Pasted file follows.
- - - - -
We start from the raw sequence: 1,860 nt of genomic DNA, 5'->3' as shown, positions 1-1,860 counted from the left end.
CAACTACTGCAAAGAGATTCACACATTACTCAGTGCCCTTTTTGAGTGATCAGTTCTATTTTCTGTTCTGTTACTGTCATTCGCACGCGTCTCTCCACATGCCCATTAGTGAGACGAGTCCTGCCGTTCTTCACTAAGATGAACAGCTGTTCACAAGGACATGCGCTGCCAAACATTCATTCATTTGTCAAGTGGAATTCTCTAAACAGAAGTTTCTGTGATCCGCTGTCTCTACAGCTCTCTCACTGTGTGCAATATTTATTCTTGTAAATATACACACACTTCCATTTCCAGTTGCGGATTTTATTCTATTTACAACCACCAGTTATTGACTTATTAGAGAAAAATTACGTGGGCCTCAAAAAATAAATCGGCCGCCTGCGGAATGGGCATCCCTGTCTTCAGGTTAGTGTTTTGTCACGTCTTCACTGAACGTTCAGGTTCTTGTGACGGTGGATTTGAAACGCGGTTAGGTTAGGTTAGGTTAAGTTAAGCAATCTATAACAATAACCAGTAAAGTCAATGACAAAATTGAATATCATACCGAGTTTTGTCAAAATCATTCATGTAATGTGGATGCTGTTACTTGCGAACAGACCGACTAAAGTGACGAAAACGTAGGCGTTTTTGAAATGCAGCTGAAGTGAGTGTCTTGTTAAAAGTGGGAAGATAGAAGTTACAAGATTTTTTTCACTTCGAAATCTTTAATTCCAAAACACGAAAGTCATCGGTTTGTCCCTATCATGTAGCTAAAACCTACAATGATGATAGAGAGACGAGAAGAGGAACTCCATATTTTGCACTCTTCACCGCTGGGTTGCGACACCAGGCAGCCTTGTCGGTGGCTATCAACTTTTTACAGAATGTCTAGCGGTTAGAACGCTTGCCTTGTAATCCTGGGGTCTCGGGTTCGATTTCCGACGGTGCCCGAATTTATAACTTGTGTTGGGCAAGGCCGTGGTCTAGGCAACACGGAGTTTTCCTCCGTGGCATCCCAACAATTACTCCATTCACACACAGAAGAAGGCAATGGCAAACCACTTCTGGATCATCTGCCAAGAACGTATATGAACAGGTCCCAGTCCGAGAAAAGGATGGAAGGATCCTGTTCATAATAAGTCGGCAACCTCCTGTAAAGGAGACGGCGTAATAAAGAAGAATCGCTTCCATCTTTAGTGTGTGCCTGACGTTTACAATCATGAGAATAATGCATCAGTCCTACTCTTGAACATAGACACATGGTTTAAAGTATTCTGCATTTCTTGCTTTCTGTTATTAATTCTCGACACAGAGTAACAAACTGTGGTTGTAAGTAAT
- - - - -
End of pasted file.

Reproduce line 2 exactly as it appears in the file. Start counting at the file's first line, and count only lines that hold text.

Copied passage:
CAACTACTGCAAAGAGATTCACACATTACTCAGTGCCCTTTTTGAGTGATCAGTTCTATTTTCTGTTCTGTTACTGTCATTCGCACGCGTCTCTCCACATGCCCATTAGTGAGACGAGTCCTGCCGTTCTTCACTAAGATGAACAGCTGTTCACAAGGACATGCGCTGCCAAACATTCATTCATTTGTCAAGTGGAATTCTCTAAACAGAAGTTTCTGTGATCCGCTGTCTCTACAGCTCTCTCACTGTGTGCAATATTTATTCTTGTAAATATACACACACTTCCATTTCCAGTTGCGGATTTTATTCTATTTACAACCACCAGTTATTGACTTATTAGAGAAAAATTACGTGGGCCTCAAAAAATAAATCGGCCGCCTGCGGAATGGGCATCCCTGTCTTCAGGTTAGTGTTTTGTCACGTCTTCACTGAACGTTCAGGTTCTTGTGACGGTGGATTTGAAACGCGGTTAGGTTAGGTTAGGTTAAGTTAAGCAATCTATAACAATAACCAGTAAAGTCAATGACAAAATTGAATATCATACCGAGTTTTGTCAAAATCATTCATGTAATGTGGATGCTGTTACTTGCGAACAGACCGACTAAAGTGACGAAAACGTAGGCGTTTTTGAAATGCAGCTGAAGTGAGTGTCTTGTTAAAAGTGGGAAGATAGAAGTTACAAGATTTTTTTCACTTCGAAATCTTTAATTCCAAAACACGAAAGTCATCGGTTTGTCCCTATCATGTAGCTAAAACCTACAATGATGATAGAGAGACGAGAAGAGGAACTCCATATTTTGCACTCTTCACCGCTGGGTTGCGACACCAGGCAGCCTTGTCGGTGGCTATCAACTTTTTACAGAATGTCTAGCGGTTAGAACGCTTGCCTTGTAATCCTGGGGTCTCGGGTTCGATTTCCGACGGTGCCCGAATTTATAACTTGTGTTGGGCAAGGCCGTGGTCTAGGCAACACGGAGTTTTCCTCCGTGGCATCCCAACAATTACTCCATTCACACACAGAAGAAGGCAATGGCAAACCACTTCTGGATCATCTGCCAAGAACGTATATGAACAGGTCCCAGTCCGAGAAAAGGATGGAAGGATCCTGTTCATAATAAGTCGGCAACCTCCTGTAAAGGAGACGGCGTAATAAAGAAGAATCGCTTCCATCTTTAGTGTGTGCCTGACGTTTACAATCATGAGAATAATGCATCAGTCCTACTCTTGAACATAGACACATGGTTTAAAGTATTCTGCATTTCTTGCTTTCTGTTATTAATTCTCGACACAGAGTAACAAACTGTGGTTGTAAGTAAT